Adrian: So have you had any surprising results or unexpected benefits you didn’t expect?

Sam: One positive thing we have seen, we are able to find those freelancers out there who aren’t only interested in the work we are providing them, but in the company in general. Of course, with freelancers you’re always going to have people who see it as an opportunity to just make some extra money, but then there are those other people who will go the extra mile and also help others understand what we are doing. So, for example, if we already covered a topic a couple of weeks ago, and the same question is brought up by someone else, we see those special individuals jump in and just help new freelancers with the information or to get adjusted to using the platform. Just seeing some of those freelancers go out there and go the extra mile to help others is incredibly beneficial to us, and it’s really good to know who those people are so we can rely on them.

Adrian: That’s great. People like that make a community a nice place to be.

Sam: The relationships can’t just be us releasing work and freelancers showing up. We are trying really hard to make it feel like a team. Personally, it’s rewarding to work with the freelancers and help communicate what’s going on in the office and what our goals are. And I also really like being a community advocate for them in the office, share their feedback from the forum and be their champion.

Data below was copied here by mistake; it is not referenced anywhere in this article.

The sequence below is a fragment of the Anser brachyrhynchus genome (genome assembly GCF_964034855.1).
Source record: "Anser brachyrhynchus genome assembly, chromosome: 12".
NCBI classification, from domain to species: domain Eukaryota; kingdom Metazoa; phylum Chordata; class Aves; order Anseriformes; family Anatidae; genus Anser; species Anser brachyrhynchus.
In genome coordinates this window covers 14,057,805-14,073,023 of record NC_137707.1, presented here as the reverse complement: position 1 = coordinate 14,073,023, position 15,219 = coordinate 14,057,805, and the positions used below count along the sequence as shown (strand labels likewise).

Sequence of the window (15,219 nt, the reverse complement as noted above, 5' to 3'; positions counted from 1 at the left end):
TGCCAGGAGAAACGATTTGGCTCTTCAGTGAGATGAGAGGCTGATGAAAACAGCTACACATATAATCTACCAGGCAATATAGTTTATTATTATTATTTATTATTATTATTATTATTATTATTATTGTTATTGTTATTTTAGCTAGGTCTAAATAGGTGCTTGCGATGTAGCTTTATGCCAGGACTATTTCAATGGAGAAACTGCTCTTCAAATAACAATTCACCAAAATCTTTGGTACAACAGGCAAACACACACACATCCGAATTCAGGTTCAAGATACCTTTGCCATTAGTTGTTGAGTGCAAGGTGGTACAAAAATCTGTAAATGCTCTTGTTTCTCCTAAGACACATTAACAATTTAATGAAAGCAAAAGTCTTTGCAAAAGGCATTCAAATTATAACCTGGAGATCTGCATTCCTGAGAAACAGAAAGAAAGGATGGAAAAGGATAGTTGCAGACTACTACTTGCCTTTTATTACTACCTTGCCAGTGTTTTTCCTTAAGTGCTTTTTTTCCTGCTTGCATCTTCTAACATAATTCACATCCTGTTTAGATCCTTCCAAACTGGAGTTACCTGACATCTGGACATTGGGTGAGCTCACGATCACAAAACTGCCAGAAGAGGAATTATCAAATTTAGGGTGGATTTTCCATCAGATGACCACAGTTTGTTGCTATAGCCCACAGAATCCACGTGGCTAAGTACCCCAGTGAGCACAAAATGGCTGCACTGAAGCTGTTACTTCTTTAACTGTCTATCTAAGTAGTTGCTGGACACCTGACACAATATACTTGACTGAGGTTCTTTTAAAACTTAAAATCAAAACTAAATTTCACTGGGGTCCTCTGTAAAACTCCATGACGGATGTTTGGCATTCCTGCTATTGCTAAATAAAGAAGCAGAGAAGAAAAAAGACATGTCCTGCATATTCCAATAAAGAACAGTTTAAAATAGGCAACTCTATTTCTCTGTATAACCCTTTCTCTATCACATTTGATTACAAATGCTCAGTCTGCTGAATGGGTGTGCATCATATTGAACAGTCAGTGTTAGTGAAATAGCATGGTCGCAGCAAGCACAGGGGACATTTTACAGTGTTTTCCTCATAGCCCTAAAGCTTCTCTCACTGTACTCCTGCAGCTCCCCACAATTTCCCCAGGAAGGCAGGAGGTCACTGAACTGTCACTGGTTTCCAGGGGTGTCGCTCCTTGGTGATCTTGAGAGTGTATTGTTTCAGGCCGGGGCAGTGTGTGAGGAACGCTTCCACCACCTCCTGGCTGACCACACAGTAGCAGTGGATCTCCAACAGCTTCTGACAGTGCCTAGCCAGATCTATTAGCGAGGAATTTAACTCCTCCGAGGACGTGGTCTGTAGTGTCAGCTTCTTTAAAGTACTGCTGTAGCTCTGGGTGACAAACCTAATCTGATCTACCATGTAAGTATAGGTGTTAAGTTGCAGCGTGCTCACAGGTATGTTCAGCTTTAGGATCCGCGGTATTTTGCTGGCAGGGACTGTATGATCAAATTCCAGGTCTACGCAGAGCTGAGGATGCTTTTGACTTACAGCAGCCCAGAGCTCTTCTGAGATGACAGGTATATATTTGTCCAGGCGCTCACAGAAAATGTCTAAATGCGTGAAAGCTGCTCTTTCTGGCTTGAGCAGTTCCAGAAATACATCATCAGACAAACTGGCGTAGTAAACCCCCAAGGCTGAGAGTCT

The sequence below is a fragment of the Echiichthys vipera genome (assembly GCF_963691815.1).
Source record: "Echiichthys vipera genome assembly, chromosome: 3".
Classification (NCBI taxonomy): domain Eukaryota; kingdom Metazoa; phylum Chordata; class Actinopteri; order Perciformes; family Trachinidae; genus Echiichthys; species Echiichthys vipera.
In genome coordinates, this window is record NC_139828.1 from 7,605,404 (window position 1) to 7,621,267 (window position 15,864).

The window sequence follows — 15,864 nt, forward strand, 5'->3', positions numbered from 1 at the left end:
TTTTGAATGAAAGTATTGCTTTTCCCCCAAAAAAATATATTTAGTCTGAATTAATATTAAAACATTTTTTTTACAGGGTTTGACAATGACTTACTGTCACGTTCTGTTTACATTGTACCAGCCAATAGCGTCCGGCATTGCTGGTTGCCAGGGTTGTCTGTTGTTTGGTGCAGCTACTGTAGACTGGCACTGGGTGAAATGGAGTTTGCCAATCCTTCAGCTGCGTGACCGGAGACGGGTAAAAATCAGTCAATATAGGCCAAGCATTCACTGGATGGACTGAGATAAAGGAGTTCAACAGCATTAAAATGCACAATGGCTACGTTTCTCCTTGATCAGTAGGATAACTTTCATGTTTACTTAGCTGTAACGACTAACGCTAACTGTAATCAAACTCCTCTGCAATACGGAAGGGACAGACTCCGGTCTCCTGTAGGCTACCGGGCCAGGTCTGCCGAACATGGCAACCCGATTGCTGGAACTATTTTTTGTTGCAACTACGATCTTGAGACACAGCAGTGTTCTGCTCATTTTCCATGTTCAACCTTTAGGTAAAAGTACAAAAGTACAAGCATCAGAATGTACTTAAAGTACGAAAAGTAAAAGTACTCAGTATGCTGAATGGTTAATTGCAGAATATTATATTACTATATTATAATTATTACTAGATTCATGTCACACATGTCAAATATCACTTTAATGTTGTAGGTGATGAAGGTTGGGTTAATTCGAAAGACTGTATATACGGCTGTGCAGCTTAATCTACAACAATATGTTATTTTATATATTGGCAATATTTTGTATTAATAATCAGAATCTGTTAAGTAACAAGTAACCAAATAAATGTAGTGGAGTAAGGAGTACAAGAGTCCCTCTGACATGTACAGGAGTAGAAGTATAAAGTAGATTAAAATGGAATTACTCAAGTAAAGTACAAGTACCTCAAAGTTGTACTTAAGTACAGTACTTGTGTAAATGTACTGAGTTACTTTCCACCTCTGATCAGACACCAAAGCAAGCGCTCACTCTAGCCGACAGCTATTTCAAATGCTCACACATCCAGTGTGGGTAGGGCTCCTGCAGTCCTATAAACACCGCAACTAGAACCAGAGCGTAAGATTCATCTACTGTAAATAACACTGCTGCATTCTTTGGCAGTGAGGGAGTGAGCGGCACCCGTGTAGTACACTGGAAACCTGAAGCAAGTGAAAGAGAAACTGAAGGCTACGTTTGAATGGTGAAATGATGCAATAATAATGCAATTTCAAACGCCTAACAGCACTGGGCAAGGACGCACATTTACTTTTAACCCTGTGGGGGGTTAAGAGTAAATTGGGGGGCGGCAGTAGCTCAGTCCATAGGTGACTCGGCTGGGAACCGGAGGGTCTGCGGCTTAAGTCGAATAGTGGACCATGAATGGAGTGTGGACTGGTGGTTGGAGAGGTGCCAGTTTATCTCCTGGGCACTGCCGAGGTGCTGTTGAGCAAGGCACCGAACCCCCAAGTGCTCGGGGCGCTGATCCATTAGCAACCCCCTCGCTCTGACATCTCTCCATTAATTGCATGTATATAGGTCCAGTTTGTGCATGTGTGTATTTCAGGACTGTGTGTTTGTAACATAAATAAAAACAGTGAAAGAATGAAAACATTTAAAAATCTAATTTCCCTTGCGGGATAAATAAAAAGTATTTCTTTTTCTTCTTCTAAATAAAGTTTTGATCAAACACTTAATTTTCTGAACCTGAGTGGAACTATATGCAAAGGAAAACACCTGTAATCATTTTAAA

Adrian: It’s obvious you really care a lot, so what’s a piece of advice you wish you would have had when you started?

Sam: That’s a great question. The best piece of advice would be: you can try to make everyone happy in the community, and you should try to do that, but don’t take it super hard if you can’t. I kind of struggled with that at the start. I wanted to get a positive response from everybody, but when they were a couple that weren’t, it kind of weighed on me. What I learned is overall you try to keep the community happy, but you won’t necessarily be able to keep everyone always happy.

So basically if you get a couple of negative responses, keep your head up and keep trying to do your best and stick with it. You need to focus on making the overall community succeed. When negative situations do happen, take them as learning opportunities and move forward.

Adrian: Thanks so much for that advice, I am sure it will come in handy.

Sam: I do want to say, though, what makes things great are the little interactions with those freelancers who do let you know you are appreciated and go the extra mile for the community.

Adrian: Certainly. The community at OneSpace is very lucky to have someone such as yourself so passionate about them. Once again, congratulations on the award.

Sam:Thank you so much. I am so honored. It’s not something I ever expected.

Adrian: Our pleasure!

If you’re a freelancer and you are looking to join OneSpace, you can do so right on their website here. All you need is a verified Paypal account, select your interests and you will then do some courses to be placed in the right level.


Share Your Thoughts

Your email address will not be published. Required fields are marked *

Adrian Speyer

Written by Adrian Speyer

Adrian Speyer is the Head of Community and Lead Evangelist for Vanilla by Higher Logic. Besides spending many years in digital marketing, Adrian has been building communities of all sizes for over 20 years.

Have an Article for Vanilla's Blog?

Send us an email to [email protected] with your topic idea and we'll circle back with our publishing guidelines.

Subscribe to the Community Corner Newsletter and get expert insight and analysis on how to get the most out of your online community every Friday.
[contact-form-7 id="5700" title="Newsletter Form"]

Request a Demo

Schedule a product demo now.

Contact Us